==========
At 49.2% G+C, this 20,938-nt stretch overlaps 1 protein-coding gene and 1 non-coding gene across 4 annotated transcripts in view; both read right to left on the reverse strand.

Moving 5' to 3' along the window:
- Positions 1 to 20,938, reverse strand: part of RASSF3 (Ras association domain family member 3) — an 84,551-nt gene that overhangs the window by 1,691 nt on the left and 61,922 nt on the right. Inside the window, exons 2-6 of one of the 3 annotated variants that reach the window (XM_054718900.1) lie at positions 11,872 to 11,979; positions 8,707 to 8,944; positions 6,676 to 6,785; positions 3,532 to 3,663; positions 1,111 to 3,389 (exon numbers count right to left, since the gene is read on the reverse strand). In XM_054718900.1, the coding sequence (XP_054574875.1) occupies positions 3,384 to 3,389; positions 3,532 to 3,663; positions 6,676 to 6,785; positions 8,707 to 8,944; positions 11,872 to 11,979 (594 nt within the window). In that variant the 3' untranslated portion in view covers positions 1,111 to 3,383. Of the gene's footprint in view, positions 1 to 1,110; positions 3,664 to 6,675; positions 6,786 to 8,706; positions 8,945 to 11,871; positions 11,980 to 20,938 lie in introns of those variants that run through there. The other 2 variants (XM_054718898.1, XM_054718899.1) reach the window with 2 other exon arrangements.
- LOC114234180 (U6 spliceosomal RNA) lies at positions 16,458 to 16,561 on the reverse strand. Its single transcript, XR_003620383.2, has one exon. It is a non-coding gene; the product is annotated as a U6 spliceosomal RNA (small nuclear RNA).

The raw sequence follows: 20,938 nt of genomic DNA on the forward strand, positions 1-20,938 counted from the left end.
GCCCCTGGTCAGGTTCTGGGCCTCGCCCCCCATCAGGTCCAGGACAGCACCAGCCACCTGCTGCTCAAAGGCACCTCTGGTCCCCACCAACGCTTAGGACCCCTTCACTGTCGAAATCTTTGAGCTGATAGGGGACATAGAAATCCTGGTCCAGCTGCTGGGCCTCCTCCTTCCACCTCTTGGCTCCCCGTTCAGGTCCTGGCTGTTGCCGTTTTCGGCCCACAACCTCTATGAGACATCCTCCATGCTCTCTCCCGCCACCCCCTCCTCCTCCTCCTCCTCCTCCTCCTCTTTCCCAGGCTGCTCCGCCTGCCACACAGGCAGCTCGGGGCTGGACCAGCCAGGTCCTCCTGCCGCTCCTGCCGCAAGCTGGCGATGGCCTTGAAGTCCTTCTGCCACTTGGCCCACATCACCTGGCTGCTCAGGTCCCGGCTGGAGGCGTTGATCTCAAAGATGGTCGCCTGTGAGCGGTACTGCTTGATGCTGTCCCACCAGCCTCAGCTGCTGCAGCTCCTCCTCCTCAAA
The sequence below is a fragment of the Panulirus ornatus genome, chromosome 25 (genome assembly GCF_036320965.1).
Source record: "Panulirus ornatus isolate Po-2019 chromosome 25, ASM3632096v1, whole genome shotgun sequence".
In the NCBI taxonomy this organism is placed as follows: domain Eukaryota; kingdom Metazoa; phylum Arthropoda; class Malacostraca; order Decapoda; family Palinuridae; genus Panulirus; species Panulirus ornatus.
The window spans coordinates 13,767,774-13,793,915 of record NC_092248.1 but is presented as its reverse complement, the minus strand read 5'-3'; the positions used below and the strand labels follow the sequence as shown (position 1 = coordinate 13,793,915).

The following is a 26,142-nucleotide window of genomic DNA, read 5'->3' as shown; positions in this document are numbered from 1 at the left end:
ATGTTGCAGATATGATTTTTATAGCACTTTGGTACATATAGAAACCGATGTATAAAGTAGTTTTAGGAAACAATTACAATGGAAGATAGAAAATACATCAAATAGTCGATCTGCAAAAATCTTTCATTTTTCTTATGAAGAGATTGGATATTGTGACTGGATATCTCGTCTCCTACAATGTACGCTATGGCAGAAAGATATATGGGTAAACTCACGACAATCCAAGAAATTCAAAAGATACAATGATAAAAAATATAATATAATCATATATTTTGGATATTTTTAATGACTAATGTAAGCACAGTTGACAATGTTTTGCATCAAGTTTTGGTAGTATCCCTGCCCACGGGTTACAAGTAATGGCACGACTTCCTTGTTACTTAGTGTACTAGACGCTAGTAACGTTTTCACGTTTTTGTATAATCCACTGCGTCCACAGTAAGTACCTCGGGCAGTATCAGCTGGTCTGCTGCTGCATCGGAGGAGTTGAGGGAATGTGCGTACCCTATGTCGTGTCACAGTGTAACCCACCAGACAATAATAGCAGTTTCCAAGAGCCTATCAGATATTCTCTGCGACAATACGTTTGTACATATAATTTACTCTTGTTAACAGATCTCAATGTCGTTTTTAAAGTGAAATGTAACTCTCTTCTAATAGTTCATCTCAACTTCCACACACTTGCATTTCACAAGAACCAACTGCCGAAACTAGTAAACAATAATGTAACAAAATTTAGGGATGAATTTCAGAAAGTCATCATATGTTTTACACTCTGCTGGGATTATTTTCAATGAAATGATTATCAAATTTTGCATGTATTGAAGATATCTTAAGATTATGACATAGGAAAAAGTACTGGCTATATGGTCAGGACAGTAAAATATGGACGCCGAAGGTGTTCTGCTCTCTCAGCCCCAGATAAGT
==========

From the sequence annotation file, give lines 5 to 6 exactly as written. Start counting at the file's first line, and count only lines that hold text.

The raw sequence follows: 20,938 nt of genomic DNA on the forward strand, positions 1-20,938 counted from the left end.
GCCCCTGGTCAGGTTCTGGGCCTCGCCCCCCATCAGGTCCAGGACAGCACCAGCCACCTGCTGCTCAAAGGCACCTCTGGTCCCCACCAACGCTTAGGACCCCTTCACTGTCGAAATCTTTGAGCTGATAGGGGACATAGAAATCCTGGTCCAGCTGCTGGGCCTCCTCCTTCCACCTCTTGGCTCCCCGTTCAGGTCCTGGCTGTTGCCGTTTTCGGCCCACAACCTCTATGAGACATCCTCCATGCTCTCTCCCGCCACCCCCTCCTCCTCCTCCTCCTCCTCCTCCTCTTTCCCAGGCTGCTCCGCCTGCCACACAGGCAGCTCGGGGCTGGACCAGCCAGGTCCTCCTGCCGCTCCTGCCGCAAGCTGGCGATGGCCTTGAAGTCCTTCTGCCACTTGGCCCACATCACCTGGCTGCTCAGGTCCCGGCTGGAGGCGTTGATCTCAAAGATGGTCGCCTGTGAGCGGTACTGCTTGATGCTGTCCCACCAGCCTCAGCTGCTGCAGCTCCTCCTCCTCAAA